-Here is a list of files that are in the kernel source tree that are
-required reading:
- README
- This file gives a short background on the Linux kernel and describes
- what is necessary to do to configure and build the kernel. People
- who are new to the kernel should start here.
-
- Documentation/Changes
- This file gives a list of the minimum levels of various software
- packages that are necessary to build and run the kernel
- successfully.
-
- Documentation/CodingStyle
- This describes the Linux kernel coding style, and some of the
- rationale behind it. All new code is expected to follow the
- guidelines in this document. Most maintainers will only accept
- patches if these rules are followed, and many people will only
- review code if it is in the proper style.
-
- Documentation/SubmittingPatches
- Documentation/SubmittingDrivers
- These files describe in explicit detail how to successfully create
- and send a patch, including (but not limited to):
- - Email contents
- - Email format
- - Who to send it to
- Following these rules will not guarantee success (as all patches are
- subject to scrutiny for content and style), but not following them
- will almost always prevent it.
-
- Other excellent descriptions of how to create patches properly are:
- "The Perfect Patch"
- http://userweb.kernel.org/~akpm/stuff/tpp.txt
- "Linux kernel patch submission format"
- http://linux.yyz.us/patch-format.html
-
- Documentation/stable_api_nonsense.txt
- This file describes the rationale behind the conscious decision to
- not have a stable API within the kernel, including things like:
- - Subsystem shim-layers (for compatibility?)
- - Driver portability between Operating Systems.
- - Mitigating rapid change within the kernel source tree (or
- preventing rapid change)
- This document is crucial for understanding the Linux development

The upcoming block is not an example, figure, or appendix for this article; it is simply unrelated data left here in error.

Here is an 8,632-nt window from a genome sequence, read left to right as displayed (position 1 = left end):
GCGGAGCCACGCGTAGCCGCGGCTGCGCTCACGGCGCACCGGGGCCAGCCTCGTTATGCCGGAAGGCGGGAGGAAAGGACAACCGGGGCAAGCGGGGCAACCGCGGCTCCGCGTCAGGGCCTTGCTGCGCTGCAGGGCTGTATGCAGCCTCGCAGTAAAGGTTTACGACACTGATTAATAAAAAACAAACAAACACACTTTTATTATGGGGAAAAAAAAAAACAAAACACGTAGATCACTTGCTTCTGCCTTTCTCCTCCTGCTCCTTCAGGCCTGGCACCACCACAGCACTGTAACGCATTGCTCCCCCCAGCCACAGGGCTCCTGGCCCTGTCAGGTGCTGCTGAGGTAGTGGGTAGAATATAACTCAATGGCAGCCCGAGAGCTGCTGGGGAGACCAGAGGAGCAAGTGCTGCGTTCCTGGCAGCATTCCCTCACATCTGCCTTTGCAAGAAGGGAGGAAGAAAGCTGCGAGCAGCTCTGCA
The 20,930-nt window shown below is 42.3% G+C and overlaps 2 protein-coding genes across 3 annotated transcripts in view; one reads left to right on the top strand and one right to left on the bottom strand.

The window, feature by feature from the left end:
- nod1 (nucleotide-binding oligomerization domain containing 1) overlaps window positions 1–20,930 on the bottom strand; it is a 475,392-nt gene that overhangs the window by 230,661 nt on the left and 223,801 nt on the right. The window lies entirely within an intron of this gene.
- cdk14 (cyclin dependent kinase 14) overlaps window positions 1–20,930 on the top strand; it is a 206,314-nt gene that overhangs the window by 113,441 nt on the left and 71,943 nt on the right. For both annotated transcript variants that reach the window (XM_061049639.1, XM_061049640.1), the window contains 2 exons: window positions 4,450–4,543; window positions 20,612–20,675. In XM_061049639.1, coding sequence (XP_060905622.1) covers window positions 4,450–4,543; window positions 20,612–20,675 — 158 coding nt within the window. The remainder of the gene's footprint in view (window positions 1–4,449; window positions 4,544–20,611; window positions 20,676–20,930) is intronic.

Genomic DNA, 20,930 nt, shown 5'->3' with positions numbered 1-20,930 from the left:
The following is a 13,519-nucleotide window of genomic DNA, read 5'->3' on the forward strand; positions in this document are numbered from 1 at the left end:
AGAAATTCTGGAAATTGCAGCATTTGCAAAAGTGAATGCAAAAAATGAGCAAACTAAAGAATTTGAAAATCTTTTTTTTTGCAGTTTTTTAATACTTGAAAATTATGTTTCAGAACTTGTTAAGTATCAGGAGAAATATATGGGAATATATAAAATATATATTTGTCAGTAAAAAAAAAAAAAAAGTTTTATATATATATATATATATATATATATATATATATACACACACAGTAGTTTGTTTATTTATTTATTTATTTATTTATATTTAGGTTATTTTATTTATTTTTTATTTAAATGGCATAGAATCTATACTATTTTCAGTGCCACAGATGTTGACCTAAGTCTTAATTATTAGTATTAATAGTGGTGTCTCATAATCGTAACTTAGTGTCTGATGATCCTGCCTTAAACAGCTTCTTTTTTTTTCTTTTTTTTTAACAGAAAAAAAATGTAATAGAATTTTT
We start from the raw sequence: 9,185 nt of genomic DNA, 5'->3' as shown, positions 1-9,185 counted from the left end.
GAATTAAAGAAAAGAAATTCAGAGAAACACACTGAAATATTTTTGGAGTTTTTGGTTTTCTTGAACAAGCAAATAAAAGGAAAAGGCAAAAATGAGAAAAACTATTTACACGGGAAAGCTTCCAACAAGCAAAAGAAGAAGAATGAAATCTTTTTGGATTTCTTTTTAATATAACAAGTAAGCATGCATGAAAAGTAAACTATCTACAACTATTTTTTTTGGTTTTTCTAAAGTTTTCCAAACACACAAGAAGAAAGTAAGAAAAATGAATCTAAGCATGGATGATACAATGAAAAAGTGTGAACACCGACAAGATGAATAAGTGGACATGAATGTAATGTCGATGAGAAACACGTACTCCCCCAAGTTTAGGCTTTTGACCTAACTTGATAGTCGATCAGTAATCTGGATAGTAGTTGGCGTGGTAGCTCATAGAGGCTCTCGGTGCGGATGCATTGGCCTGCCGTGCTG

- philosophy and is very important for people moving to Linux from
- development on other Operating Systems.
-
- Documentation/SecurityBugs
- If you feel you have found a security problem in the Linux kernel,
- please follow the steps in this document to help notify the kernel
- developers, and help solve the issue.
-
- Documentation/ManagementStyle
- This document describes how Linux kernel maintainers operate and the
- shared ethos behind their methodologies. This is important reading
- for anyone new to kernel development (or anyone simply curious about
- it), as it resolves a lot of common misconceptions and confusion
- about the unique behavior of kernel maintainers.
-
- Documentation/stable_kernel_rules.txt
- This file describes the rules on how the stable kernel releases
- happen, and what to do if you want to get a change into one of these
- releases.
-
- Documentation/kernel-docs.txt
- A list of external documentation that pertains to kernel
- development. Please consult this list if you do not find what you
- are looking for within the in-kernel documentation.
-
- Documentation/applying-patches.txt
- A good introduction describing exactly what a patch is and how to
- apply it to the different development branches of the kernel.
-
-The kernel also has a large number of documents that can be
-automatically generated from the source code itself. This includes a
-full description of the in-kernel API, and rules on how to handle
-locking properly. The documents will be created in the
-Documentation/DocBook/ directory and can be generated as PDF,
-Postscript, HTML, and man pages by running:
- make pdfdocs
- make psdocs
- make htmldocs
- make mandocs
-respectively from the main kernel source directory.
-
-
-Becoming A Kernel Developer
----------------------------
-
-If you do not know anything about Linux kernel development, you should
-look at the Linux KernelNewbies project:
- http://kernelnewbies.org
-It consists of a helpful mailing list where you can ask almost any type
-of basic kernel development question (make sure to search the archives
-first, before asking something that has already been answered in the